6,265 research outputs found

### Kepler super-flare stars: what are they?

The Kepler mission has led to the serendipitous discovery of a significant
number of `super flares' - white light flares with energies between 10^33 erg
and 10^36 erg - on solar-type stars. It has been speculated that these could be
`freak' events that might happen on the Sun, too. We have started a programme
to study the nature of the stars on which these super flares have been
observed. Here we present high-resolution spectroscopy of 11 of these stars and
discuss our results. We find that several of these stars are very young,
fast-rotating stars where high levels of stellar activity can be expected, but
for some other stars we do not find a straightforward explanation for the
occurrence of super flares.Comment: Accepted for publication in A&A, 9 pages, 4 figure

### Construction and application of a questionnaire for the social scientific investigation of environmental noise effects

A social psychological questionnair has been developed to study the effects of environmental noise and was applied to 636 people living in 19 different areas of Hamburg. The theoretical foundations and the statistical means employed in its development are described. Four main reactions to noise are isolated statistically, and it is determined that these are moderated by several intervening variables, chief of which are coping capacity for noise, the perceived dangerousness of the noise souce, other daily loads and the individual's liability

### Disorder induced Coulomb gaps in graphene constrictions with different aspect ratios

We present electron transport measurements on lithographically defined and
etched graphene nanoconstrictions with different aspect ratios including
different lengths (L) and widths (W). A roughly length-independent disorder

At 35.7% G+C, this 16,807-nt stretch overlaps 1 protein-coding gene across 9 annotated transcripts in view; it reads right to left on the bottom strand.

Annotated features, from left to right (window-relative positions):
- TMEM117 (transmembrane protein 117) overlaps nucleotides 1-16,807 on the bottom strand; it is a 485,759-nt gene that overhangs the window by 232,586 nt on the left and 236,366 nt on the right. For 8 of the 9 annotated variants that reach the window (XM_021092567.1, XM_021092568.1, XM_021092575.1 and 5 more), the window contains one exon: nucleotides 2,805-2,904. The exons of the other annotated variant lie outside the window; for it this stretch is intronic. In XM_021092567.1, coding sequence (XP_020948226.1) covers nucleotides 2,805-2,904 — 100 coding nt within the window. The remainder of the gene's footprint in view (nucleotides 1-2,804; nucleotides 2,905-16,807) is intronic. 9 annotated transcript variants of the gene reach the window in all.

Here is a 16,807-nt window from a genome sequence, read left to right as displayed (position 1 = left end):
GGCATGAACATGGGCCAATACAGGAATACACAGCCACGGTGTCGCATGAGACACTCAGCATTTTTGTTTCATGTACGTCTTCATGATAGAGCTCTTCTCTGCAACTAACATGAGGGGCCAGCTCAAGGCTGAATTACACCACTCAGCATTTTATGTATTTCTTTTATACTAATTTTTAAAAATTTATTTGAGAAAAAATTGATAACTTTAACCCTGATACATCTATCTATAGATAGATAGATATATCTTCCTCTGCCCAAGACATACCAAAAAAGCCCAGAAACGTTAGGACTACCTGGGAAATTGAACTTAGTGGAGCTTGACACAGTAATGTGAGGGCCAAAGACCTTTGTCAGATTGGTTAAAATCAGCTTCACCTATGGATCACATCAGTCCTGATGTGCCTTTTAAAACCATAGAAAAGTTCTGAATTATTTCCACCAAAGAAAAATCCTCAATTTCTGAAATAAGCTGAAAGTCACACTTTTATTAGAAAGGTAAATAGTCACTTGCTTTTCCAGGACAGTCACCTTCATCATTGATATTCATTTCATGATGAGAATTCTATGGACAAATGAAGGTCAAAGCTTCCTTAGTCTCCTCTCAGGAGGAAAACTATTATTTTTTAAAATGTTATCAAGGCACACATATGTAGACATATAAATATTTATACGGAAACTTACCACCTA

induced effective energy gap can be observed around the charge neutrality
point. This energy gap scales inversely with the width even in regimes where
the length of the constriction is smaller than its width (L<W). In very short
constrictions, we observe both resonances due to localized states or charged
islands and an elevated overall conductance level (0.1-1e2/h), which is
strongly length-dependent in the gap region. This makes very short graphene
constrictions interesting for highly transparent graphene tunneling barriers.Comment: 4 pages, 4 figure

### Flows, Fragmentation, and Star Formation. I. Low-mass Stars in Taurus

The remarkably filamentary spatial distribution of young stars in the Taurus
molecular cloud has significant implications for understanding low-mass star
formation in relatively quiescent conditions. The large scale and regular
spacing of the filaments suggests that small-scale turbulence is of limited
importance, which could be consistent with driving on large scales by flows
which produced the cloud. The small spatial dispersion of stars from gaseous
filaments indicates that the low-mass stars are generally born with small
velocity dispersions relative to their natal gas, of order the sound speed or
less. The spatial distribution of the stars exhibits a mean separation of about
0.25 pc, comparable to the estimated Jeans length in the densest gaseous
filaments, and is consistent with roughly uniform density along the filaments.
The efficiency of star formation in filaments is much higher than elsewhere,
with an associated higher frequency of protostars and accreting T Tauri stars.
The protostellar cores generally are aligned with the filaments, suggesting
that they are produced by gravitational fragmentation, resulting in initially
quasi-prolate cores. Given the absence of massive stars which could strongly
dominate cloud dynamics, Taurus provides important tests of theories of
dispersed low-mass star formation and numerical simulations of molecular cloud
structure and evolution.Comment: 32 pages, 9 figures: to appear in Ap

### Investigation into the limits of perturbation theory at low Q^2 using HERA deep inelastic scattering data